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Poetry and Medicine |

When They Tell Me

Grey Brown
JAMA. 2008;300(10):1122. doi:10.1001/jama.300.10.1122.
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Published online


the psychologist,
the therapist,
the nurse practitioner,
and the intern,
we are crowded
in one office.
They inhale
what little air is left,
the breath
I imagine
they collectively take
each time the diagnosis
is given,
when the word
is still fresh
and hangs
in the air. Why do we say
the diagnosis is given
when so much is taken away?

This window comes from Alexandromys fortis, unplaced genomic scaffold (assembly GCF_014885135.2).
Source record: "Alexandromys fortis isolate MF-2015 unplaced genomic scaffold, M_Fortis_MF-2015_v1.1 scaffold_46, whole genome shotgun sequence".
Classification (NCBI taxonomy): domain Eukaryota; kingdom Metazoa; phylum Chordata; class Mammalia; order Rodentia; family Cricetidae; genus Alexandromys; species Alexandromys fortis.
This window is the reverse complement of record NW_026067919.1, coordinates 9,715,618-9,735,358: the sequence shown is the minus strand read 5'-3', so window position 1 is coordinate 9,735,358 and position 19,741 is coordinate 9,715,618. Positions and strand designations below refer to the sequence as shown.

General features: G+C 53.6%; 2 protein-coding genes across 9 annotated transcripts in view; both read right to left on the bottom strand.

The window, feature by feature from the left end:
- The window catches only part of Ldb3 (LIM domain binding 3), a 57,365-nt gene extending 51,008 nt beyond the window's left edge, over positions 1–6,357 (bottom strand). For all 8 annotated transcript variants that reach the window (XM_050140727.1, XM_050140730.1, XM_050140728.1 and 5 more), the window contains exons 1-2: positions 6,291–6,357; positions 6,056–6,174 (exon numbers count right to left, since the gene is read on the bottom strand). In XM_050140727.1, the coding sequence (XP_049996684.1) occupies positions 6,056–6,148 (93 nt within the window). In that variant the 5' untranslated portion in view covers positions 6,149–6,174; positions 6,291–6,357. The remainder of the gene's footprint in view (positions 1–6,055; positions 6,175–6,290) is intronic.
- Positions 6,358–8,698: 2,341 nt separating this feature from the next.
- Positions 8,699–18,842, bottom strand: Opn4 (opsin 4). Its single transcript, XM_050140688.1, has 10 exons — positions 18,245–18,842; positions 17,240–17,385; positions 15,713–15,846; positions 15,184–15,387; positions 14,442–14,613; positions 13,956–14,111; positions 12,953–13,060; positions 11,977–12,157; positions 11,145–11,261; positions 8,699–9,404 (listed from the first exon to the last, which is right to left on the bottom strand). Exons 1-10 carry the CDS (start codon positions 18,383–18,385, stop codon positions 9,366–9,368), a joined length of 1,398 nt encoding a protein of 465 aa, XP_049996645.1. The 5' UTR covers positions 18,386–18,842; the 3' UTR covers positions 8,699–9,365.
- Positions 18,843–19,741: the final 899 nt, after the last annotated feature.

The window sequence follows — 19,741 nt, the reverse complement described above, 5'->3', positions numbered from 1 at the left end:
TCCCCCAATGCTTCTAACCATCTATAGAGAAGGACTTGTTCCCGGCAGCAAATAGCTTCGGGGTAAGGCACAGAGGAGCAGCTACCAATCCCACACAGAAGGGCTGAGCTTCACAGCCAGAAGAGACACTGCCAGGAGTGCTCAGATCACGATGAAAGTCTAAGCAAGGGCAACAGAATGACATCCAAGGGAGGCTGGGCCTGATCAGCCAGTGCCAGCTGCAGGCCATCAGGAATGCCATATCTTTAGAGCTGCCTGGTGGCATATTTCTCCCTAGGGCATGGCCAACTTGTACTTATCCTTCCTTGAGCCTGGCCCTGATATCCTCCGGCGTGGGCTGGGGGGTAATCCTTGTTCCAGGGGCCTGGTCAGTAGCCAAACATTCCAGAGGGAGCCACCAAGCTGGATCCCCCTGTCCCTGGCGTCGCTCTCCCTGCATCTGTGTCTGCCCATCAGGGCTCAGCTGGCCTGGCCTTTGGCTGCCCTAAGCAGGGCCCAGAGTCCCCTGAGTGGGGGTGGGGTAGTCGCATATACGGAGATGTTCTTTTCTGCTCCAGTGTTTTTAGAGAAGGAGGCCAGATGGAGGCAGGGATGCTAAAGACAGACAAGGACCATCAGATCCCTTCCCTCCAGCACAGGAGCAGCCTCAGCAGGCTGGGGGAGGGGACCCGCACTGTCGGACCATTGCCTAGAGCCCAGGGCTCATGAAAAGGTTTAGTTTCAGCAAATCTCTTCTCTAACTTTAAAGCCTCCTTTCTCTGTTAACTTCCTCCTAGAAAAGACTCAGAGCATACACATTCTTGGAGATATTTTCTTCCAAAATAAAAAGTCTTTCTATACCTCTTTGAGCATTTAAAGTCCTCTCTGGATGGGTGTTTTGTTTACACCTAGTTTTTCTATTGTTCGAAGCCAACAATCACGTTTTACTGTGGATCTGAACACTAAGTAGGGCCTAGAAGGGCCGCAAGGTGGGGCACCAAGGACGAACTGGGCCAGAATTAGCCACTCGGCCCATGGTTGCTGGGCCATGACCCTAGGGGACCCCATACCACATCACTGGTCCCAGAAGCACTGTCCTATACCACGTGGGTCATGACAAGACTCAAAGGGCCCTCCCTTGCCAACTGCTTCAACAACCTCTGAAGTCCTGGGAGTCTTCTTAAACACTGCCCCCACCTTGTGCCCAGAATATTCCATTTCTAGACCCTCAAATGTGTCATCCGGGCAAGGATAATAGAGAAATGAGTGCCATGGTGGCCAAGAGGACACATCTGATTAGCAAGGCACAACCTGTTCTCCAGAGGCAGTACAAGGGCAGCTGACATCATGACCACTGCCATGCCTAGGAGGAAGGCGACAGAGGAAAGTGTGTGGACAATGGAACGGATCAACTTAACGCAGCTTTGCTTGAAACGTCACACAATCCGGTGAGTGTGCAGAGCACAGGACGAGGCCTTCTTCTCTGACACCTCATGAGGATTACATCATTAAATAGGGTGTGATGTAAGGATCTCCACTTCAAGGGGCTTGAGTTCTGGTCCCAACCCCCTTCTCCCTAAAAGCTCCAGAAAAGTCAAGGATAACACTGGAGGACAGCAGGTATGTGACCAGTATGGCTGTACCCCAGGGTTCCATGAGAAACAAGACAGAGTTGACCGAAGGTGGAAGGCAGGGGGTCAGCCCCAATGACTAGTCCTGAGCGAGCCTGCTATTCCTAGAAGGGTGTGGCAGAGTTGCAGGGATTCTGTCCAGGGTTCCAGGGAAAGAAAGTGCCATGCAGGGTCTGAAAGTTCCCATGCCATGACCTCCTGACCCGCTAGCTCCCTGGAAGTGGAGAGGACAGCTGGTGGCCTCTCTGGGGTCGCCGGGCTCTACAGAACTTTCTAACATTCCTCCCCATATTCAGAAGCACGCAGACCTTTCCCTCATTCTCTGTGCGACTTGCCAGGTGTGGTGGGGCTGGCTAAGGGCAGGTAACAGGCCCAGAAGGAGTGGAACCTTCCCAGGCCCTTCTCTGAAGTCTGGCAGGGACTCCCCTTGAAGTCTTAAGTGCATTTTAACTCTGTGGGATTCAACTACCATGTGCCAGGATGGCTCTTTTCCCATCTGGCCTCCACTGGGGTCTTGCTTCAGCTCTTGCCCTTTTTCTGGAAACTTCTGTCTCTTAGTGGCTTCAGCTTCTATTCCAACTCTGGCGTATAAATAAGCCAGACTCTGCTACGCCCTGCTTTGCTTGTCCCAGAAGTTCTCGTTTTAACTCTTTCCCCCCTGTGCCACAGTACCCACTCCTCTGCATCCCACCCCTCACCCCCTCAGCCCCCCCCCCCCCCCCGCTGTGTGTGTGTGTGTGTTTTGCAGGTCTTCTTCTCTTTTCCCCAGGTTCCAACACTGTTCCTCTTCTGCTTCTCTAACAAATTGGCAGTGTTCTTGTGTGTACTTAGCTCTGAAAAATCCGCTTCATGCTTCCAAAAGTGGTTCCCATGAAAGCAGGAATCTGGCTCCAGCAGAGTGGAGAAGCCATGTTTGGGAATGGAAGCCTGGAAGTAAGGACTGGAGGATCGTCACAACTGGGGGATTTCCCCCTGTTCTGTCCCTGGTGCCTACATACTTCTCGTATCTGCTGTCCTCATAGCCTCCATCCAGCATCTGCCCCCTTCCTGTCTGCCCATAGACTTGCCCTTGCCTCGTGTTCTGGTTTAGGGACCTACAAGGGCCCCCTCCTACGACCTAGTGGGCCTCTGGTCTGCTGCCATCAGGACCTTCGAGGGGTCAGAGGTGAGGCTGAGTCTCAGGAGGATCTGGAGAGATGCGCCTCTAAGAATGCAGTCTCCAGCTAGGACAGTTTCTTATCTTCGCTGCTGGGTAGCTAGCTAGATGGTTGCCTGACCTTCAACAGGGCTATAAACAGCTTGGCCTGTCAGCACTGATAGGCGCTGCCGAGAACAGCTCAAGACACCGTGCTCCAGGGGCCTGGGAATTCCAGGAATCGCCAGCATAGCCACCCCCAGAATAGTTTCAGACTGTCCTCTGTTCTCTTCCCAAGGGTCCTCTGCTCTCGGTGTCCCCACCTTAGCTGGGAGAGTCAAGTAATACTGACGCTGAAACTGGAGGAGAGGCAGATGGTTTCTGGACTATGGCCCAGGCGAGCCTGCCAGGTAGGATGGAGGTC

I take my time to respond,
my eyes wandering to the art
of children framed
along the office wall,
and I can not stop myself
from rising,
from deliberately
reading the labels
telling me these drawings
were done by autistic
children in Russia.
I am the only one
standing, the rest
still waiting. Suddenly I laugh,
and I am not sure
if I have laughed to myself
or aloud in front of them.
If I could just at this moment,
lead them home,
take them to my room,
show my bedside table
piled with books overdue:
the woman who talks with gorillas,
the one who thinks in pictures,
the son who loves windows,
those who see smells,
paint prismatic paintings
and catalog clouds.
If I could open my journal
point to the pages
where I have dared
to write the word.
It is just what I have known
for so long: I wonder
if I have brought this on.


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